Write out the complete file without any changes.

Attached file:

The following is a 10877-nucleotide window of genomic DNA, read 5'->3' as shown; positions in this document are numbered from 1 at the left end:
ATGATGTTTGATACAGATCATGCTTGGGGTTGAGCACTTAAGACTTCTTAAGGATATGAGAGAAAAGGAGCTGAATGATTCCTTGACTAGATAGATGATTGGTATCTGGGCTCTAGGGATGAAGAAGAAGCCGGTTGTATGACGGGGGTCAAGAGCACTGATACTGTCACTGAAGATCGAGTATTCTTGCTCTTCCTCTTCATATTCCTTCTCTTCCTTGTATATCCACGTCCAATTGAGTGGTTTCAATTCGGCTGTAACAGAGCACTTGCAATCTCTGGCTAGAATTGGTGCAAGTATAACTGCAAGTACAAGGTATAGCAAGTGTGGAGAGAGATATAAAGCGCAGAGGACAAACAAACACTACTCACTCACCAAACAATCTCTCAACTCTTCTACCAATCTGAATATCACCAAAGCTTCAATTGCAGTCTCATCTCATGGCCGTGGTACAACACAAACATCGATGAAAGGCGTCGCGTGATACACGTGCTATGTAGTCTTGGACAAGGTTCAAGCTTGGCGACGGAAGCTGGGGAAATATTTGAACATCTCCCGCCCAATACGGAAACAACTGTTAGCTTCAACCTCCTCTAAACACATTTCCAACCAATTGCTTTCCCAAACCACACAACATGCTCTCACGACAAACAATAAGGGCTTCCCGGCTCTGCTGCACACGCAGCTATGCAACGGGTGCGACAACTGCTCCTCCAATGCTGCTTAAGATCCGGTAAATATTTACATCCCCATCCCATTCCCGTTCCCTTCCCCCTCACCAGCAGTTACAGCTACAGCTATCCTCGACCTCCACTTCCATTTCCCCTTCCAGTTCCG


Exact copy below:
The following is a 10877-nucleotide window of genomic DNA, read 5'->3' as shown; positions in this document are numbered from 1 at the left end:
ATGATGTTTGATACAGATCATGCTTGGGGTTGAGCACTTAAGACTTCTTAAGGATATGAGAGAAAAGGAGCTGAATGATTCCTTGACTAGATAGATGATTGGTATCTGGGCTCTAGGGATGAAGAAGAAGCCGGTTGTATGACGGGGGTCAAGAGCACTGATACTGTCACTGAAGATCGAGTATTCTTGCTCTTCCTCTTCATATTCCTTCTCTTCCTTGTATATCCACGTCCAATTGAGTGGTTTCAATTCGGCTGTAACAGAGCACTTGCAATCTCTGGCTAGAATTGGTGCAAGTATAACTGCAAGTACAAGGTATAGCAAGTGTGGAGAGAGATATAAAGCGCAGAGGACAAACAAACACTACTCACTCACCAAACAATCTCTCAACTCTTCTACCAATCTGAATATCACCAAAGCTTCAATTGCAGTCTCATCTCATGGCCGTGGTACAACACAAACATCGATGAAAGGCGTCGCGTGATACACGTGCTATGTAGTCTTGGACAAGGTTCAAGCTTGGCGACGGAAGCTGGGGAAATATTTGAACATCTCCCGCCCAATACGGAAACAACTGTTAGCTTCAACCTCCTCTAAACACATTTCCAACCAATTGCTTTCCCAAACCACACAACATGCTCTCACGACAAACAATAAGGGCTTCCCGGCTCTGCTGCACACGCAGCTATGCAACGGGTGCGACAACTGCTCCTCCAATGCTGCTTAAGATCCGGTAAATATTTACATCCCCATCCCATTCCCGTTCCCTTCCCCCTCACCAGCAGTTACAGCTACAGCTATCCTCGACCTCCACTTCCATTTCCCCTTCCAGTTCCG